SportsShooter VII, Day 3

Saturday, April 10th, 2010

Southern California surfer wades into the water at Huntington Beach.

A stand up paddle surfer navigates the waves at Huntington Beach in Southern California. The sport started as a way for surfing instructors to manage large groups but has emerged as a global sport.

Belmont Shore Rugby Club crushed the Huntington Beach Unicorns at Fulton Middle School in Southern California in a win so great the players lost track.

SportsShooter VII, Day 2

Saturday, April 10th, 2010

Four-year surfing veteran, Michael Fu, 26, of Montery Park, was hit with his surf board Friday morning while surfing at Huntington Beach. He blames this, his first, injury on choppy waters and intense wind.

A pole vaulter successfully completes his jump at a track and field event at UC Irvine.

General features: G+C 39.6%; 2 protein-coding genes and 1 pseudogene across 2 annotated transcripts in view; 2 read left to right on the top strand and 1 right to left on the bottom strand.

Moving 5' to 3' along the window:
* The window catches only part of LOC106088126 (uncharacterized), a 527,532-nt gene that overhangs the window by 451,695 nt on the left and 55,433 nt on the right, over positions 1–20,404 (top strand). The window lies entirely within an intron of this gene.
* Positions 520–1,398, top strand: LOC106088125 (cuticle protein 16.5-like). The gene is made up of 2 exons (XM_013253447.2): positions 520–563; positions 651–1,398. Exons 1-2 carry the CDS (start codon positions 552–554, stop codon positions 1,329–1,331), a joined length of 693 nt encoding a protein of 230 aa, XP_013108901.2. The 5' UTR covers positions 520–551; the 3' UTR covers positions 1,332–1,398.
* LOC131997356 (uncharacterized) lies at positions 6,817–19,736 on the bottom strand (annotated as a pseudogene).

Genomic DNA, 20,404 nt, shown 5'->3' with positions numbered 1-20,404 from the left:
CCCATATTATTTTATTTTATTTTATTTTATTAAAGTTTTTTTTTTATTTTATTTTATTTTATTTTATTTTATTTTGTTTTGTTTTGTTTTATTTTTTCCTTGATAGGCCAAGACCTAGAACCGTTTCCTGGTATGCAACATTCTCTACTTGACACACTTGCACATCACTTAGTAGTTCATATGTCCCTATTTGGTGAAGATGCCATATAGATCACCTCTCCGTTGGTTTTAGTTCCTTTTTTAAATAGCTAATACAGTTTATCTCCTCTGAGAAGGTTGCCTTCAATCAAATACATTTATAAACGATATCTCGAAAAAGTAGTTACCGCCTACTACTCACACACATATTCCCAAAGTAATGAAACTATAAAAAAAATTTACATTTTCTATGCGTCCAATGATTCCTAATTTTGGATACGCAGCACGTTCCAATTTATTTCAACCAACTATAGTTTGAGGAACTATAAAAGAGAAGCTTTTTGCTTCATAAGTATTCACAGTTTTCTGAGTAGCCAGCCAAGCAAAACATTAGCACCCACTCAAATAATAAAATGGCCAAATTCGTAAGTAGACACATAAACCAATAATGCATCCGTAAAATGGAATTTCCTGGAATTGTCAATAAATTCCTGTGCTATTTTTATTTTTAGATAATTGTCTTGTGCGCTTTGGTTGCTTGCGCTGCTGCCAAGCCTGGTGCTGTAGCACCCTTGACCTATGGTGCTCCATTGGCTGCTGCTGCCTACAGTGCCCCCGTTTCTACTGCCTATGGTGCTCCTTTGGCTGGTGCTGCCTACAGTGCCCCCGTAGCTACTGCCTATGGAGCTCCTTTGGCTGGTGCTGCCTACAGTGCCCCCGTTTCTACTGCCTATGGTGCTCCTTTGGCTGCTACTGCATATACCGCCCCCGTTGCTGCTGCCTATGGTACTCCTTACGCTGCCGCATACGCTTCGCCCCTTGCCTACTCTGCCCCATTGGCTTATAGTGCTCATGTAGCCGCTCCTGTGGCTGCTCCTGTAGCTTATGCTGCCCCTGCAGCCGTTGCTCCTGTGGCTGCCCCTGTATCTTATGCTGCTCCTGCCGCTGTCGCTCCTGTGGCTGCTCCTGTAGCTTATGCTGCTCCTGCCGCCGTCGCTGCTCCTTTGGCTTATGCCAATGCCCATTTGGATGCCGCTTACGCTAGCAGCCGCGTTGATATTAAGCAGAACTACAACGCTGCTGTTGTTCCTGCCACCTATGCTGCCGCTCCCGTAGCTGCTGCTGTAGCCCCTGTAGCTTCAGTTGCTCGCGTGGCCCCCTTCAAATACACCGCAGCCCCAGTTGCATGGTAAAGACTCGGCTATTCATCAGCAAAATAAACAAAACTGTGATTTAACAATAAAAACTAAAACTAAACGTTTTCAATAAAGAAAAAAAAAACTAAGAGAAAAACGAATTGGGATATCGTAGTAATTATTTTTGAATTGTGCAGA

A University of California — Irvine long jumper nails her landing during a track and field event at UC Irvine.

SportsShooter VII, Day 1

Friday, April 9th, 2010

La Habra Boxing Club in La Habra, California has a warm sense of community rooted in rich history.

Timothy Valencia, 8, learns the ropes of boxing from former professional boxer Jerry Williams during his first visit to La Habra Boxing Club in La Habra, California. The gym and it’s unique sense of community have become a beacon for at risk youth.

Valencia has his hands wrapped by Williams during his first visit to La Habra Boxing Club in La Habra, California.

Veronica Zermeno, 19, is drawn to La Habra Boxing Club’s sense of warmth and community. Her first time in the ring, she made her opponent bleed. She apologized.